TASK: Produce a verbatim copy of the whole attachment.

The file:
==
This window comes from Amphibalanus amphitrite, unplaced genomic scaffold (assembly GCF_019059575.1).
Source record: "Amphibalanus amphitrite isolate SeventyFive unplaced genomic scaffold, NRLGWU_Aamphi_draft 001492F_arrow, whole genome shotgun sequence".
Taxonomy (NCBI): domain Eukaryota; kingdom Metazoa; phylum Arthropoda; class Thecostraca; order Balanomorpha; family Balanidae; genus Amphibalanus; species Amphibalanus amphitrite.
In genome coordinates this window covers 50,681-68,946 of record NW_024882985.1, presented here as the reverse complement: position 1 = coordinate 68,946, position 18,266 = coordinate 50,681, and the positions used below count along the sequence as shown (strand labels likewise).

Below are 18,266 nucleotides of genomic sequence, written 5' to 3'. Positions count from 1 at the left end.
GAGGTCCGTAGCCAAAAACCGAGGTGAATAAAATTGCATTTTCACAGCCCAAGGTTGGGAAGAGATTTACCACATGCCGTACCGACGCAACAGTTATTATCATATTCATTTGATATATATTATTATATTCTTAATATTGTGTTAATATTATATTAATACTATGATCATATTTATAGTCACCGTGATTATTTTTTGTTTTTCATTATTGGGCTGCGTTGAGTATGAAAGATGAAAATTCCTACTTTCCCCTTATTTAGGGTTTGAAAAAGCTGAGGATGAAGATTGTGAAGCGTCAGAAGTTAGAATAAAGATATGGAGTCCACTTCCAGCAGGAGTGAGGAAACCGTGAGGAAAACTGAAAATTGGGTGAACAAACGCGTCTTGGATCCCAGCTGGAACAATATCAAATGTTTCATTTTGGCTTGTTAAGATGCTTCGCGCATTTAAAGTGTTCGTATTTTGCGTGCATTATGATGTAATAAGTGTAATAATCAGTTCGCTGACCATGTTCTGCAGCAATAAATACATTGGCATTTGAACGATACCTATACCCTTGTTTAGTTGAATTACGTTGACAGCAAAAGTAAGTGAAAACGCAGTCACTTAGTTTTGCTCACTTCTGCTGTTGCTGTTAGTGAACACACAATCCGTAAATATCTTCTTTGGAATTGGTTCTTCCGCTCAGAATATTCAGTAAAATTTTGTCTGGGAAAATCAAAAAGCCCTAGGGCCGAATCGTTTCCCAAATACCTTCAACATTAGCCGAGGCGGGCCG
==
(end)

This window comes from Amphibalanus amphitrite, unplaced genomic scaffold (assembly GCF_019059575.1).
Source record: "Amphibalanus amphitrite isolate SeventyFive unplaced genomic scaffold, NRLGWU_Aamphi_draft 001492F_arrow, whole genome shotgun sequence".
Taxonomy (NCBI): domain Eukaryota; kingdom Metazoa; phylum Arthropoda; class Thecostraca; order Balanomorpha; family Balanidae; genus Amphibalanus; species Amphibalanus amphitrite.
In genome coordinates this window covers 50,681-68,946 of record NW_024882985.1, presented here as the reverse complement: position 1 = coordinate 68,946, position 18,266 = coordinate 50,681, and the positions used below count along the sequence as shown (strand labels likewise).

Below are 18,266 nucleotides of genomic sequence, written 5' to 3'. Positions count from 1 at the left end.
GAGGTCCGTAGCCAAAAACCGAGGTGAATAAAATTGCATTTTCACAGCCCAAGGTTGGGAAGAGATTTACCACATGCCGTACCGACGCAACAGTTATTATCATATTCATTTGATATATATTATTATATTCTTAATATTGTGTTAATATTATATTAATACTATGATCATATTTATAGTCACCGTGATTATTTTTTGTTTTTCATTATTGGGCTGCGTTGAGTATGAAAGATGAAAATTCCTACTTTCCCCTTATTTAGGGTTTGAAAAAGCTGAGGATGAAGATTGTGAAGCGTCAGAAGTTAGAATAAAGATATGGAGTCCACTTCCAGCAGGAGTGAGGAAACCGTGAGGAAAACTGAAAATTGGGTGAACAAACGCGTCTTGGATCCCAGCTGGAACAATATCAAATGTTTCATTTTGGCTTGTTAAGATGCTTCGCGCATTTAAAGTGTTCGTATTTTGCGTGCATTATGATGTAATAAGTGTAATAATCAGTTCGCTGACCATGTTCTGCAGCAATAAATACATTGGCATTTGAACGATACCTATACCCTTGTTTAGTTGAATTACGTTGACAGCAAAAGTAAGTGAAAACGCAGTCACTTAGTTTTGCTCACTTCTGCTGTTGCTGTTAGTGAACACACAATCCGTAAATATCTTCTTTGGAATTGGTTCTTCCGCTCAGAATATTCAGTAAAATTTTGTCTGGGAAAATCAAAAAGCCCTAGGGCCGAATCGTTTCCCAAATACCTTCAACATTAGCCGAGGCGGGCCG